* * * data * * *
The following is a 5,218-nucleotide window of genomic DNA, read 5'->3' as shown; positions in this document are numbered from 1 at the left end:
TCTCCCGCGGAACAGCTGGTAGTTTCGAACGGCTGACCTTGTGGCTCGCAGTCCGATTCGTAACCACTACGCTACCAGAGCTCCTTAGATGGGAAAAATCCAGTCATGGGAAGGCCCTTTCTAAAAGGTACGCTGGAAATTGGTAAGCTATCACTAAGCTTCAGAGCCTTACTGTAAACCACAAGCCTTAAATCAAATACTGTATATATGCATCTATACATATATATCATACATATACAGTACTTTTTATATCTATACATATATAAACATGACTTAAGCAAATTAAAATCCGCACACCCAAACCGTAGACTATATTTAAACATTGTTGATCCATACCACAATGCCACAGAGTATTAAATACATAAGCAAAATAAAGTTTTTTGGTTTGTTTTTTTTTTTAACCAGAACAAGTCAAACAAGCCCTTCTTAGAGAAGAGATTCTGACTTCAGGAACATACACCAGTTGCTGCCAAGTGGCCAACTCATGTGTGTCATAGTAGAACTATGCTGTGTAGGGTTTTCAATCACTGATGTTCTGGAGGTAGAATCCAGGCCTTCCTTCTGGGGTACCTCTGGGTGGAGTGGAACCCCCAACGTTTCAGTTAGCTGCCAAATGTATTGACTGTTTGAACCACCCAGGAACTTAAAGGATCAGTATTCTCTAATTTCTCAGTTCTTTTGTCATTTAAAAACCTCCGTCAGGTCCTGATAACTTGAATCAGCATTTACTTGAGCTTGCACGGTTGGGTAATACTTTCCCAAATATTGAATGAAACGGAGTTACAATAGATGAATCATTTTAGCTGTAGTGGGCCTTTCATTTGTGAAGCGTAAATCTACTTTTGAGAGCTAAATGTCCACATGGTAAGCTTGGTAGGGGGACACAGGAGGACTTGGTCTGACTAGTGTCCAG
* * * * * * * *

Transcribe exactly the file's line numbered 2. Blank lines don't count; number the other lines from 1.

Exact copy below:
TCTCCCGCGGAACAGCTGGTAGTTTCGAACGGCTGACCTTGTGGCTCGCAGTCCGATTCGTAACCACTACGCTACCAGAGCTCCTTAGATGGGAAAAATCCAGTCATGGGAAGGCCCTTTCTAAAAGGTACGCTGGAAATTGGTAAGCTATCACTAAGCTTCAGAGCCTTACTGTAAACCACAAGCCTTAAATCAAATACTGTATATATGCATCTATACATATATATCATACATATACAGTACTTTTTATATCTATACATATATAAACATGACTTAAGCAAATTAAAATCCGCACACCCAAACCGTAGACTATATTTAAACATTGTTGATCCATACCACAATGCCACAGAGTATTAAATACATAAGCAAAATAAAGTTTTTTGGTTTGTTTTTTTTTTTAACCAGAACAAGTCAAACAAGCCCTTCTTAGAGAAGAGATTCTGACTTCAGGAACATACACCAGTTGCTGCCAAGTGGCCAACTCATGTGTGTCATAGTAGAACTATGCTGTGTAGGGTTTTCAATCACTGATGTTCTGGAGGTAGAATCCAGGCCTTCCTTCTGGGGTACCTCTGGGTGGAGTGGAACCCCCAACGTTTCAGTTAGCTGCCAAATGTATTGACTGTTTGAACCACCCAGGAACTTAAAGGATCAGTATTCTCTAATTTCTCAGTTCTTTTGTCATTTAAAAACCTCCGTCAGGTCCTGATAACTTGAATCAGCATTTACTTGAGCTTGCACGGTTGGGTAATACTTTCCCAAATATTGAATGAAACGGAGTTACAATAGATGAATCATTTTAGCTGTAGTGGGCCTTTCATTTGTGAAGCGTAAATCTACTTTTGAGAGCTAAATGTCCACATGGTAAGCTTGGTAGGGGGACACAGGAGGACTTGGTCTGACTAGTGTCCAG